These results show that, given an appropriate reference sequence for each genome under consideration, it is possible to assemble short reads from a mixture of mitochondrial genomes and deconvolute the resulting contigs without the need to index the reads. The reference sequence for each genome must be considerably closer to that genome than to any of the others, but it is not necessary for the references to separate the sequences perfectly as the assembly graph can be used to identify spurious alignments, as well as to reallocate contigs that fail to align to any of the references.
In principle, the same approach could be applied to other mixtures of sequences, for example, chloroplast genomes. We have successfully assembled chloroplast genomes from short-read data (data not shown), although not yet from a mixture.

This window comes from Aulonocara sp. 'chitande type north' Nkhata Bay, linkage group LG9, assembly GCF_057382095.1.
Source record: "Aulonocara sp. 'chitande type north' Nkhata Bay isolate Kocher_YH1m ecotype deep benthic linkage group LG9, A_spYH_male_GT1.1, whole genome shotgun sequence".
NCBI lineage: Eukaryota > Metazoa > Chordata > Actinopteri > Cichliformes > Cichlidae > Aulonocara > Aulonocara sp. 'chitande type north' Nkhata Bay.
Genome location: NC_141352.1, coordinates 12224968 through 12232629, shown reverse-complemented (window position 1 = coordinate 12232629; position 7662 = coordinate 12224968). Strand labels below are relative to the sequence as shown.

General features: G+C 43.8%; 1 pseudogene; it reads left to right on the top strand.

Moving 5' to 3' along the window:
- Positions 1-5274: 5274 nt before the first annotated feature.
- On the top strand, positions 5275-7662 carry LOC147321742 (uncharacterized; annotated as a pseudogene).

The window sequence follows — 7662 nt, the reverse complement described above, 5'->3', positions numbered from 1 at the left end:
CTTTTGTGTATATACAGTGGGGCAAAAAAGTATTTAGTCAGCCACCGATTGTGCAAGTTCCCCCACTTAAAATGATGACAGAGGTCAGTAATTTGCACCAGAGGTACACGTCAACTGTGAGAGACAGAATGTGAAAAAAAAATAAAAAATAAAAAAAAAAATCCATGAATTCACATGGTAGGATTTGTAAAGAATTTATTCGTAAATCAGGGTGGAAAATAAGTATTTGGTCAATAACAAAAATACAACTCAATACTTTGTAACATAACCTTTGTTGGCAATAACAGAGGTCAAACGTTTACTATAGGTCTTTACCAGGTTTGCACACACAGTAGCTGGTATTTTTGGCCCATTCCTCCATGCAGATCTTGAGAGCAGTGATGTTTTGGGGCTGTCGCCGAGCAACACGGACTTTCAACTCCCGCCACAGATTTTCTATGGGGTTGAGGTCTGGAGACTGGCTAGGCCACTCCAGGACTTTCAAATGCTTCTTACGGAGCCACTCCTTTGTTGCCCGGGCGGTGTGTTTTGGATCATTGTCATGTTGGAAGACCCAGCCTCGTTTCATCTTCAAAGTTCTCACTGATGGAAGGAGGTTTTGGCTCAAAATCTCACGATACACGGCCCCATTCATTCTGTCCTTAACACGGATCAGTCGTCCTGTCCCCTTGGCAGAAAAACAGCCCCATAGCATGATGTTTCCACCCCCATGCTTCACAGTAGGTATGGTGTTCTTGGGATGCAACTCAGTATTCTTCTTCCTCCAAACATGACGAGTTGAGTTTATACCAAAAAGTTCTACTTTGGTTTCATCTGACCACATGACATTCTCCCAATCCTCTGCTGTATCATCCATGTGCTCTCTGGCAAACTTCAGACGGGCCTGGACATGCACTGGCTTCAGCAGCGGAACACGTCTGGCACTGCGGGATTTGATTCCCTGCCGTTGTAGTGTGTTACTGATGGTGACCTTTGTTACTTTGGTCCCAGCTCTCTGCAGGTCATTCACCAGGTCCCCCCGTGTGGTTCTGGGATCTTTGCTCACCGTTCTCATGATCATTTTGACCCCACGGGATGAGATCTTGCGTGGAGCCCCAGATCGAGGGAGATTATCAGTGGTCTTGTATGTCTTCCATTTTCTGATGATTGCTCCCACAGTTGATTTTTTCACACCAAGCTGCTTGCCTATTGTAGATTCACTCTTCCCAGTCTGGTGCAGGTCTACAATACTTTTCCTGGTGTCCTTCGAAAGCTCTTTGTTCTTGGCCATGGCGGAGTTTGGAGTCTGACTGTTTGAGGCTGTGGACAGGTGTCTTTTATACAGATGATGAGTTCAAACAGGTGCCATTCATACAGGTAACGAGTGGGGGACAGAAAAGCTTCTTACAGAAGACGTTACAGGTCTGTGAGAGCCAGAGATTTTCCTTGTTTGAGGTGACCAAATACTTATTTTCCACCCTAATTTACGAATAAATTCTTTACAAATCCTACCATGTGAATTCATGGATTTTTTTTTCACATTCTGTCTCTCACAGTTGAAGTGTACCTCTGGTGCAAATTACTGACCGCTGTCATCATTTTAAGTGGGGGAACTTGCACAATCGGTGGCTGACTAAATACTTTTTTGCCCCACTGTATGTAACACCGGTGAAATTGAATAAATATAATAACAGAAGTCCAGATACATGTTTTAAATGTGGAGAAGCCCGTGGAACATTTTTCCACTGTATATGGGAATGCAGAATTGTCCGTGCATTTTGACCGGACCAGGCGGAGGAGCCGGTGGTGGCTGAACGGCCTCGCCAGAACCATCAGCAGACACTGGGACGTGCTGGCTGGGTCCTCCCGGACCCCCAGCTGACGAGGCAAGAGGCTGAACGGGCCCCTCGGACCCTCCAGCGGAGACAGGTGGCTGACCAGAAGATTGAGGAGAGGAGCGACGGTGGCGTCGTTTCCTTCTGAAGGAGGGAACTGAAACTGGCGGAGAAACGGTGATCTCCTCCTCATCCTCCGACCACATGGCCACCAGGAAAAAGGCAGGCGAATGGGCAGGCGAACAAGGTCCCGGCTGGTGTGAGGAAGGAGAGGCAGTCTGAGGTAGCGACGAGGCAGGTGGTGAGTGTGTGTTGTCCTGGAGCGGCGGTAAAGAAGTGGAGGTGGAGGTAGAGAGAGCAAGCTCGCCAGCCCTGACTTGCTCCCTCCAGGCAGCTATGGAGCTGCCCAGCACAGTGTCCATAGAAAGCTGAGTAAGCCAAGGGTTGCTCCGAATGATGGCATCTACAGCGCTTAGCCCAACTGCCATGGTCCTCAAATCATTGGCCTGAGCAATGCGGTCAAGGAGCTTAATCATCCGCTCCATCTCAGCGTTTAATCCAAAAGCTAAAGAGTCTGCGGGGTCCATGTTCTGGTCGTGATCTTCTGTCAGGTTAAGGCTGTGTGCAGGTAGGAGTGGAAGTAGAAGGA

The main difficulties encountered in assembling the genomes in this study were not due to problems in separating the contigs but due to problems with sample preparation, namely the presence of numts and contamination. These same issues would have arisen if the six genomes had been sequenced separately. It is clear that it is important to have high-quality DNA samples for de novo assembly. Any contamination can lead to ambiguities which make it difficult to distinguish between the sample and the contamination. This issue is significantly compounded if the contamination is closely related to the target sequence, relative to the reference sequence used (e.g., 2 birds), with varying degrees of sequence incompleteness or incorrect contigs generated depending on the level of relatedness. However, contamination will normally only affect assembly of the most closely related sequence, leaving the other samples unaffected. In the absence of contamination and numts, we would expect fewer contigs to be produced, making the process of deconvolution considerably simpler.